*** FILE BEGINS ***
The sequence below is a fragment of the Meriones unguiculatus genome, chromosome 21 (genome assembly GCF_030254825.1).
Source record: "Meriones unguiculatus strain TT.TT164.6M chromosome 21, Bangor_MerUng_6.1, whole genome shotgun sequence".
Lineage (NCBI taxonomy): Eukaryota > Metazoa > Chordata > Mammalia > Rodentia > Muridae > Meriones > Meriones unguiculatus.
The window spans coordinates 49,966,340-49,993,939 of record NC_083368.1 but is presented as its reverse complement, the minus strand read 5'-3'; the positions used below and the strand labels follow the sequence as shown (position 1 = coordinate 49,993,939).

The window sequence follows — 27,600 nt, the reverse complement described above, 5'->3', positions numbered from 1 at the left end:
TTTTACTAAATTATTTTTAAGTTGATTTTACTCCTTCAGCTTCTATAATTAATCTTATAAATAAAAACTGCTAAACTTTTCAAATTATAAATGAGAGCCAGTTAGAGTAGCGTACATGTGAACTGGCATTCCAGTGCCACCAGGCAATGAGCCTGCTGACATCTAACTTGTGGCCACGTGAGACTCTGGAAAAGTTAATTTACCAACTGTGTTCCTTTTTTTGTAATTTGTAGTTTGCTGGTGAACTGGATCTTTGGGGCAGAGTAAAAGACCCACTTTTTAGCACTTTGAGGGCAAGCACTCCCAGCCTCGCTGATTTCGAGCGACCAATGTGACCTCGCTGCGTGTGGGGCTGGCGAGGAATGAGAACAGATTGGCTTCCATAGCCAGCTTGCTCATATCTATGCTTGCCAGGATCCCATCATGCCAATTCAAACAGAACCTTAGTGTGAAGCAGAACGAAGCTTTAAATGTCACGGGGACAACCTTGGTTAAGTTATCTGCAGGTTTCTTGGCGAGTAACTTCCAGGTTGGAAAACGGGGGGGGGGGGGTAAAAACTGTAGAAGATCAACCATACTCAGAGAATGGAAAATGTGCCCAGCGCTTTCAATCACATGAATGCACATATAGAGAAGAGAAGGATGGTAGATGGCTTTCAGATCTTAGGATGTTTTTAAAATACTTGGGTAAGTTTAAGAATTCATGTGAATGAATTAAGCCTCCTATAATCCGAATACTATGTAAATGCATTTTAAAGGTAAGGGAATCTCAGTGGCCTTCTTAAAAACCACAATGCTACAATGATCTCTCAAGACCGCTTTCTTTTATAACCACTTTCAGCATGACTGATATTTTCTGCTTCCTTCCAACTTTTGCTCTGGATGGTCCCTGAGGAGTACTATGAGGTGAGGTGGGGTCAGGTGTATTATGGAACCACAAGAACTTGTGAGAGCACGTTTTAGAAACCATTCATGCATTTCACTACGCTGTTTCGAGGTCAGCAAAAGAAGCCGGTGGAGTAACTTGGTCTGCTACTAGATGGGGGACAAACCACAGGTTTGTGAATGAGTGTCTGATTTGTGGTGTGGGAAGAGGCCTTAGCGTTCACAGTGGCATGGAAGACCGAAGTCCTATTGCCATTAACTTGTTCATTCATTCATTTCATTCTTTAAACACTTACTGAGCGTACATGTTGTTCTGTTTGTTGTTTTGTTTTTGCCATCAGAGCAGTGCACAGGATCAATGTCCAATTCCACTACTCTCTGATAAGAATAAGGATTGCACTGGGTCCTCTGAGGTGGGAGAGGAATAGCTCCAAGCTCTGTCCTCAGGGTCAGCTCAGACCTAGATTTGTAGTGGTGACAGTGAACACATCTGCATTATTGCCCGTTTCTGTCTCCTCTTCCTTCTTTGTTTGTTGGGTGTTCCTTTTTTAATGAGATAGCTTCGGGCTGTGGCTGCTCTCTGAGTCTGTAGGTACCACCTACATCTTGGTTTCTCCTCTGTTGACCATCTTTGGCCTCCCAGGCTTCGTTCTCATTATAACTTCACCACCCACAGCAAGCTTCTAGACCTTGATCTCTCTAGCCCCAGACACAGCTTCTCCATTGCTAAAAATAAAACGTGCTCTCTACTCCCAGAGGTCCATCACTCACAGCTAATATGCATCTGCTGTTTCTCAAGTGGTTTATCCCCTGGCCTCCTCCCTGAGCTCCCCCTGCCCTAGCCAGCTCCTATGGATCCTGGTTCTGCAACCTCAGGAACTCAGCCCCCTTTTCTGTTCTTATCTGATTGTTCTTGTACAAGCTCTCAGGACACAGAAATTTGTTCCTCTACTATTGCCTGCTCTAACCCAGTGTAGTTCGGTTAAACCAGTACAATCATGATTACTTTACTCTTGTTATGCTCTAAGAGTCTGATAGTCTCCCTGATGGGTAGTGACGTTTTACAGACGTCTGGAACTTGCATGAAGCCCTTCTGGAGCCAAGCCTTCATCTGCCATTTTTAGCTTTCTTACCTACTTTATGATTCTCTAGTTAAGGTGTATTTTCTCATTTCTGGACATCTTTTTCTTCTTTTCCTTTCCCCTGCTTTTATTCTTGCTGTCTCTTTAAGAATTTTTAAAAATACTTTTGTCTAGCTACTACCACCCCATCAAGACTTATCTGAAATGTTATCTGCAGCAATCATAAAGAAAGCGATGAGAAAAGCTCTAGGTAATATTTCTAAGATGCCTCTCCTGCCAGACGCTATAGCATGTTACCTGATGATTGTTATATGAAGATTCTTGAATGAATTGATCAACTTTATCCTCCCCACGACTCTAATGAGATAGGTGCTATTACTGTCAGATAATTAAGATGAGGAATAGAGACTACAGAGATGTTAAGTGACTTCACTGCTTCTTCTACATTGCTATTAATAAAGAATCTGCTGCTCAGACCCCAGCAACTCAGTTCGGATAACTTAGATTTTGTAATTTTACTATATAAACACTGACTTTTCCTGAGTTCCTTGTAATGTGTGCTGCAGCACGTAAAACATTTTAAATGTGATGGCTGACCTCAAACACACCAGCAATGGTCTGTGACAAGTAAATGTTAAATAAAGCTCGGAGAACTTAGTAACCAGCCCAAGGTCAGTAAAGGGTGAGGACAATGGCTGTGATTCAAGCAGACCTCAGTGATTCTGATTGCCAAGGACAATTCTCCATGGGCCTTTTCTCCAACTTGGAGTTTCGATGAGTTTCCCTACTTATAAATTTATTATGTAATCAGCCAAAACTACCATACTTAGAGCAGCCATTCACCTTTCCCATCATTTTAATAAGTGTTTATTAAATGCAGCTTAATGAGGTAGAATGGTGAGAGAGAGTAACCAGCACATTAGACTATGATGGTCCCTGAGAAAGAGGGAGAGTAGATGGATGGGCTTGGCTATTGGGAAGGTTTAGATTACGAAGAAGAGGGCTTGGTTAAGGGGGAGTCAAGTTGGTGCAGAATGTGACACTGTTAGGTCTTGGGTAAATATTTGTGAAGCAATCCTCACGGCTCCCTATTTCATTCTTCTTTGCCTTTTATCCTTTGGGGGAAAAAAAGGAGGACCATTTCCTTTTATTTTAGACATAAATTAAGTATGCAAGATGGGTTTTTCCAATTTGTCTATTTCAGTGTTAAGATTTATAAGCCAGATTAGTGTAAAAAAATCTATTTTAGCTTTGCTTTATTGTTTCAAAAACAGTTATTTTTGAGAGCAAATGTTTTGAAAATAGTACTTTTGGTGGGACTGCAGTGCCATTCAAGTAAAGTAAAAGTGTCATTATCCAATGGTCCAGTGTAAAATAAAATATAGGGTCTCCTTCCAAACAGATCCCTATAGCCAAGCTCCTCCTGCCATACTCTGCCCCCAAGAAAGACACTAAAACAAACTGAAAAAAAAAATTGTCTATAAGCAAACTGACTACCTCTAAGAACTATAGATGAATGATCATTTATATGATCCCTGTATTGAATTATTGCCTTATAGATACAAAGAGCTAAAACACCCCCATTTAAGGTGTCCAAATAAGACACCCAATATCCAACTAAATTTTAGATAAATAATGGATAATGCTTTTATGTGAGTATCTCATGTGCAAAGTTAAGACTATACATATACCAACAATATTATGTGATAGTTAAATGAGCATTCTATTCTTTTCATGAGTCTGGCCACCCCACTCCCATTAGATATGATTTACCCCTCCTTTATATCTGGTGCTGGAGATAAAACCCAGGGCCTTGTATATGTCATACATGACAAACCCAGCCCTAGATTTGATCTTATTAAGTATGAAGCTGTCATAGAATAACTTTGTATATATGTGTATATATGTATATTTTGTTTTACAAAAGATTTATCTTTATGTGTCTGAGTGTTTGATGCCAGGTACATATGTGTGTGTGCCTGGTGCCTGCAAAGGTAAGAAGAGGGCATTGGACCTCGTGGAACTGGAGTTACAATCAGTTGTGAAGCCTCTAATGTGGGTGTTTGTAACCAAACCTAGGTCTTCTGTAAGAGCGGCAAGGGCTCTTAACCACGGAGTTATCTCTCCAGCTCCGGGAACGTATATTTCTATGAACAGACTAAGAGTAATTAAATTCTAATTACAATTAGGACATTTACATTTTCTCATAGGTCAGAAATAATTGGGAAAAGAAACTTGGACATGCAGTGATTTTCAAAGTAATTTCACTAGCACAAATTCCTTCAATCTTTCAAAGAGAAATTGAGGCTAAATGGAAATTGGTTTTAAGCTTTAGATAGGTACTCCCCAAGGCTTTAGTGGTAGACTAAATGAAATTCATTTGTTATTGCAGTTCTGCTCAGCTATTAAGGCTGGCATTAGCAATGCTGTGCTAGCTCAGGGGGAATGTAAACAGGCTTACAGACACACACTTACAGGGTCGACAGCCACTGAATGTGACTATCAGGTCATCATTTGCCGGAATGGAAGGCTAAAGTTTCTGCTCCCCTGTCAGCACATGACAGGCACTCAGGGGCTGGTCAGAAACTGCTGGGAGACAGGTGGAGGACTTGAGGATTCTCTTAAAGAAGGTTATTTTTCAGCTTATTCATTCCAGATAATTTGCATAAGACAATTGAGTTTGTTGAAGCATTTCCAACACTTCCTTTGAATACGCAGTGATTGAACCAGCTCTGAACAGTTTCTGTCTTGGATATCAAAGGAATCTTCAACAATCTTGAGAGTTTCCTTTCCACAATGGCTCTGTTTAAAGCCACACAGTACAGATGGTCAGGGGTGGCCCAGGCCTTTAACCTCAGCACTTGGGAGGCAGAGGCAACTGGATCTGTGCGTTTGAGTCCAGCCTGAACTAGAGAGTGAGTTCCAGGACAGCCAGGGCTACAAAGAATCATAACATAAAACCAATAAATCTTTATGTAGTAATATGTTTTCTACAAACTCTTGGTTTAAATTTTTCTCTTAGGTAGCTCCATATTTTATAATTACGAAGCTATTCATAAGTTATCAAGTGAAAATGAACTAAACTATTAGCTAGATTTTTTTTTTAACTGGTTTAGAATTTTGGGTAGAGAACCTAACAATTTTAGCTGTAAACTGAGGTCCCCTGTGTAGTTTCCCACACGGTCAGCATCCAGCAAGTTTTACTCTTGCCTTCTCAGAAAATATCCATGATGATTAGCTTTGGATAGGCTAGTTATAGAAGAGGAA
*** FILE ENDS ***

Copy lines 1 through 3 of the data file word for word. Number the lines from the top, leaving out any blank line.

The sequence below is a fragment of the Meriones unguiculatus genome, chromosome 21 (genome assembly GCF_030254825.1).
Source record: "Meriones unguiculatus strain TT.TT164.6M chromosome 21, Bangor_MerUng_6.1, whole genome shotgun sequence".
Lineage (NCBI taxonomy): Eukaryota > Metazoa > Chordata > Mammalia > Rodentia > Muridae > Meriones > Meriones unguiculatus.